Sh400bn Galana irrigation scheme ‘back on course’
Daily Nation | 17 August 2014
The President of Kenya, Uhuru Kenyatta operating a tractor during the launch the Galana Irrigation project in Tana River County, where, private investors are expected to acquire one million acres under irrigation. (Photo: Construction Review)
Sh400bn Galana irrigation scheme ‘back on course’
by Zeddy Sambu
The Sh400 billion Galana Kulalu irrigation scheme which had seemingly steered off course, is back on track, Agriculture Cabinet Secretary Felix Koskei has said.
Away from funding hitches that the one-million acre project had faced recently, a contract signing ceremony with Israeli firm Agri Green to build the “model farm” will be done on Tuesday.
The first crop could be realised around February next year, said the CS. Galana Kulalu irrigation project seeks to reclaim one million acres to irrigation by 2017.
The project hopes to have 500,000 acres of land under maize production, 200,000 acres under sugarcane farming, 150,000 acres on beef and game animals, 50,000 acres under horticulture, 50,000 acres for dairy farming and the remaining 50,000 acres to grow fruits.
SIGN THE CONTRACT
“We will sign the contract with Agri Green on Tuesday. This will pave the way for us to get 2,000 acres of the project before year end,” the minister in an interview at his offices on Friday. He maintained that the project was back on track after initial delays.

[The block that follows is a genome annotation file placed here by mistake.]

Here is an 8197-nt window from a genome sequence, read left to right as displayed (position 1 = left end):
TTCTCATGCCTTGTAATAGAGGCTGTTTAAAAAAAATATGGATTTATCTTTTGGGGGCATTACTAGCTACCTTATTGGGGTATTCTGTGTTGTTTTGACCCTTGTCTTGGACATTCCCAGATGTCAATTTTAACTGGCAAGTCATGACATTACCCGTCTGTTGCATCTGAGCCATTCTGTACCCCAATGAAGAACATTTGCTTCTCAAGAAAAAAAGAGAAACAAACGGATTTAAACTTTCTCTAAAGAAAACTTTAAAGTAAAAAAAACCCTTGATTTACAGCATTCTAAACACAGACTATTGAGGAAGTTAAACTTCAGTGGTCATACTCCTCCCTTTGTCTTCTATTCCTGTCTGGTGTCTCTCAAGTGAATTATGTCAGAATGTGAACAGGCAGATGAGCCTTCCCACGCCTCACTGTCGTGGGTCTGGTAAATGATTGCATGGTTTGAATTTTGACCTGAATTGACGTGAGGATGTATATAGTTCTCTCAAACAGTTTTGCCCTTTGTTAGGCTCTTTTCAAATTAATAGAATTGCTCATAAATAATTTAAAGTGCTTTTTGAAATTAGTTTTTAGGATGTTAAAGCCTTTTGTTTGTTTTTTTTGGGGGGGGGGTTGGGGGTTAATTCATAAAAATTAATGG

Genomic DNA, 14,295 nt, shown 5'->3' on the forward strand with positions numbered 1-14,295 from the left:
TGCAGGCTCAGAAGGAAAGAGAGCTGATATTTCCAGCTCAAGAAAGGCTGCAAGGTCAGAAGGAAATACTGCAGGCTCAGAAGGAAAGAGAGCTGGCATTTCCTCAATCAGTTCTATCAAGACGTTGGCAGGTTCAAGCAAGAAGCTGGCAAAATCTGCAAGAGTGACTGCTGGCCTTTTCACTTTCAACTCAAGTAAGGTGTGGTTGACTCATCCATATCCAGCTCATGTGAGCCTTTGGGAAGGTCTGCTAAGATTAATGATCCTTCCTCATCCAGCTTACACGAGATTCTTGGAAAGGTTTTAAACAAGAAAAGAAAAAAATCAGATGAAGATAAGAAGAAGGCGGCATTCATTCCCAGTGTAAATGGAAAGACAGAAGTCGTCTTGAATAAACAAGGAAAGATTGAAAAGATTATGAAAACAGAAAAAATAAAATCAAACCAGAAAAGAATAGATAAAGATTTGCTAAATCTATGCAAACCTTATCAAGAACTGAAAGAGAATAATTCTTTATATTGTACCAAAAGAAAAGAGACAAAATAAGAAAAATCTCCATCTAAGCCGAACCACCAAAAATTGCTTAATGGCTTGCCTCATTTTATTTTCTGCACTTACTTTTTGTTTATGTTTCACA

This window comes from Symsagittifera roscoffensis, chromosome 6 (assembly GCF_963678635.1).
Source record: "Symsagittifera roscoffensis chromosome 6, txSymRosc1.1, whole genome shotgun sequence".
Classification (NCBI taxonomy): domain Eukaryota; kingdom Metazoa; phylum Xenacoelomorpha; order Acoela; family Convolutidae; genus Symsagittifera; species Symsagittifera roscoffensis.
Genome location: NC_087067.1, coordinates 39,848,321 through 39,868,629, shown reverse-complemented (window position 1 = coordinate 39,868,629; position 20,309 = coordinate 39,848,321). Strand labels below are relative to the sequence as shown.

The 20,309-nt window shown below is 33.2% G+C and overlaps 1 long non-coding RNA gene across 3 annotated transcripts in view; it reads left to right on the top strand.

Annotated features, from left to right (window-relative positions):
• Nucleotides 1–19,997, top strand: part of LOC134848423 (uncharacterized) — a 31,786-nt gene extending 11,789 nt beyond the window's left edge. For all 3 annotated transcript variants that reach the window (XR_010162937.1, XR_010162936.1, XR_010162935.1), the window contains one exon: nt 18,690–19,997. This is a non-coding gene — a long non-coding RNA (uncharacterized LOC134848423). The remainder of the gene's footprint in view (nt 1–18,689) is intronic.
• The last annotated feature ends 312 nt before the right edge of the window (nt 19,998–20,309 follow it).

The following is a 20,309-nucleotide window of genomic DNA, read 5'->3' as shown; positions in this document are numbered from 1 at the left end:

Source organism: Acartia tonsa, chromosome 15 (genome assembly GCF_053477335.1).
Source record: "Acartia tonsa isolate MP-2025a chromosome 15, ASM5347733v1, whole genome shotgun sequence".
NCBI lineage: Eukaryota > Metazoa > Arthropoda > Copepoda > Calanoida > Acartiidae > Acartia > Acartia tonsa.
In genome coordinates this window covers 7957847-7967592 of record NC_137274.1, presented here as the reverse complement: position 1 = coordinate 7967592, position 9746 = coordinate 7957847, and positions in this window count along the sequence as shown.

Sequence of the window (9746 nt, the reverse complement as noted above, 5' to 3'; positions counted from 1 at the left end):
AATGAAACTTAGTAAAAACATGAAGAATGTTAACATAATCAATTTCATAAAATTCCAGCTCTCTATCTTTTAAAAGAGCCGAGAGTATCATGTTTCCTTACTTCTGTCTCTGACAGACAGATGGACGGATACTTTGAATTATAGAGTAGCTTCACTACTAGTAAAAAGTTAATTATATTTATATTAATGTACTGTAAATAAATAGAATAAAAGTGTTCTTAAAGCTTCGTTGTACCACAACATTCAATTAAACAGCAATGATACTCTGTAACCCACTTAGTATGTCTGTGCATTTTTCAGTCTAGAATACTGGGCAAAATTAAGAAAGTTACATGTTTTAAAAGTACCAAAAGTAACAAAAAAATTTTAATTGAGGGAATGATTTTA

A 10,000-acre State-run pilot farm to be set up would require a dam. The minister said Israel had agreed to finance the model farm on Galana River at a cost of $651 million (Sh55.3 billion).
He said the Agriculture ministry was looking for funds to put up the farm and build the dam.
He attributed a three-month delay to “geotechnological investigation”, a tedious process of mapping the areas that have low water levels near the river.
The minister said designs for the project started last November and lasted four months before the project was significantly expanded in April.
The plan was to set up a 10,000-acre model farm to test concepts that the government had in mind. If successfully implemented, the project would boost investor confidence.
Eventually, private investors are expected to acquire the one million acres under irrigation.
“In April, we added a detailed design project component — a model dam and 10,000 acres for Phase 1 of the project”.
The first 10,000 acres of the project will use water from the Galana River. “We will construct a dam to support the entire farm. This will take about 14 months, plus putting up related infrastructure,” he added.
The minister spoke after MPs recently questioned the viability of the project, saying President Kenyatta may have been misled to launch the pilot phase in January. Not so, the CS said.
“The President launched consultancy services and commencement of the model farm,” said Mr Koskei.
The consultants are Agri-Green of Israel and two local firms, Amiran and Enviro-plan. They gave us their final report on April 30.